Robert Smalls Pt. 2: Steering the CSS Planter – (A Continuation from Beaufort.com’s February 5th Article)
In April 1861, the American Civil War began with the Battle of Fort Sumter in nearby Charleston Harbor.
In the fall of 1861, Smalls was assigned to steer the CSS Planter, a lightly armed Confederate military transport under the command of Charleston’s District Commander Brigadier General Roswell S. Ripley.
Planter’s duties were to survey waterways, to lay mines, and to deliver dispatches, troops, and supplies. Smalls piloted the Planter throughout Charleston harbor and beyond, on area rivers and along the South Carolina, Georgia and Florida coasts. From Charleston harbor, Smalls and the Planter’s crew could see the line of federal blockade ships in the outer harbor, seven miles away. Smalls appeared content and had the confidence of the Planter’s crew and owners, and at some time in April 1862, Smalls began to plan an escape. He discussed the matter with all the other enslaved people in the crew except one, whom he did not trust.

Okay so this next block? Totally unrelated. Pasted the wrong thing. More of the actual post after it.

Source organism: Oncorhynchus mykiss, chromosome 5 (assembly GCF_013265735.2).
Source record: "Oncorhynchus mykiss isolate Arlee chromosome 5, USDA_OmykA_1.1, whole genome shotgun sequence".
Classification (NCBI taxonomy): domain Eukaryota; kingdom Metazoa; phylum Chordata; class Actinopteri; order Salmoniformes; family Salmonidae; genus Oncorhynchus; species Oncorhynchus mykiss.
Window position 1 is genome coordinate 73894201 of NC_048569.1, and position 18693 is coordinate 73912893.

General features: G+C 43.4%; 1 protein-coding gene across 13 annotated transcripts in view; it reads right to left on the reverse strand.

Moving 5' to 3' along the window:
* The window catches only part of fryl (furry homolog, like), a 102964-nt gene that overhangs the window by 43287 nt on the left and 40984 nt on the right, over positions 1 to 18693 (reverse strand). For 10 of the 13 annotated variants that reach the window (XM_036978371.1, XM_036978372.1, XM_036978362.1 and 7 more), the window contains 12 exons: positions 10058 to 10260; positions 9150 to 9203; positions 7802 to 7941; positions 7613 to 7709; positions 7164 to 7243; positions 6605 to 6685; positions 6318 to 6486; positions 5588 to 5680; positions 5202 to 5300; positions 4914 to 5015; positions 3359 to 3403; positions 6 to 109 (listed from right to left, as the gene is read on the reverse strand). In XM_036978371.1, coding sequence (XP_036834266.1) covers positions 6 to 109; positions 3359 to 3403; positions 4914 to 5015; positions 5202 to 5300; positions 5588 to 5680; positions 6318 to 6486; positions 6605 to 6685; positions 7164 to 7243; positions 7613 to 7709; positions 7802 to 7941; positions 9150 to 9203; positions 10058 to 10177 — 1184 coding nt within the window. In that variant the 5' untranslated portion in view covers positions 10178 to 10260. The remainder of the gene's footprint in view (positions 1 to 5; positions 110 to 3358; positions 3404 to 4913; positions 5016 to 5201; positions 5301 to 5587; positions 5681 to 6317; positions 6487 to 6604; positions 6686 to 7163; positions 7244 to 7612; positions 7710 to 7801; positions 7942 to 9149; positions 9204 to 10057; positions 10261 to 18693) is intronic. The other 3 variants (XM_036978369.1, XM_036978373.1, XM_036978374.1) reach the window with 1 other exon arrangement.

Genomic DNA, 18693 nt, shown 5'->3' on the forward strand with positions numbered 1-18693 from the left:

On May 12, 1862, the Planter traveled ten miles southwest of Charleston to stop at Coles Island, a Confederate post on the Stono River.
There, the ship picked up four large guns to transport to a fort in Charleston harbor. Back in Charleston, the crew loaded 200 lb. of ammunition and 20 cord of firewood onto the Planter.On the evening of May 12, the Planter was docked as usual at the wharf below General Ripley’s headquarters. It’s three white officers disembarked to spend the night ashore, leaving Smalls and the crew on board, “as was their custom.” (Afterward, the three Confederate officers were court-martialed and two convicted, but the verdicts were later overturned.) Before the officers departed, Smalls asked Captain Relyea if the crews’ families could visit, which was occasionally allowed, and he approved on condition that they depart before curfew. When the families arrived, the men revealed the plan to them.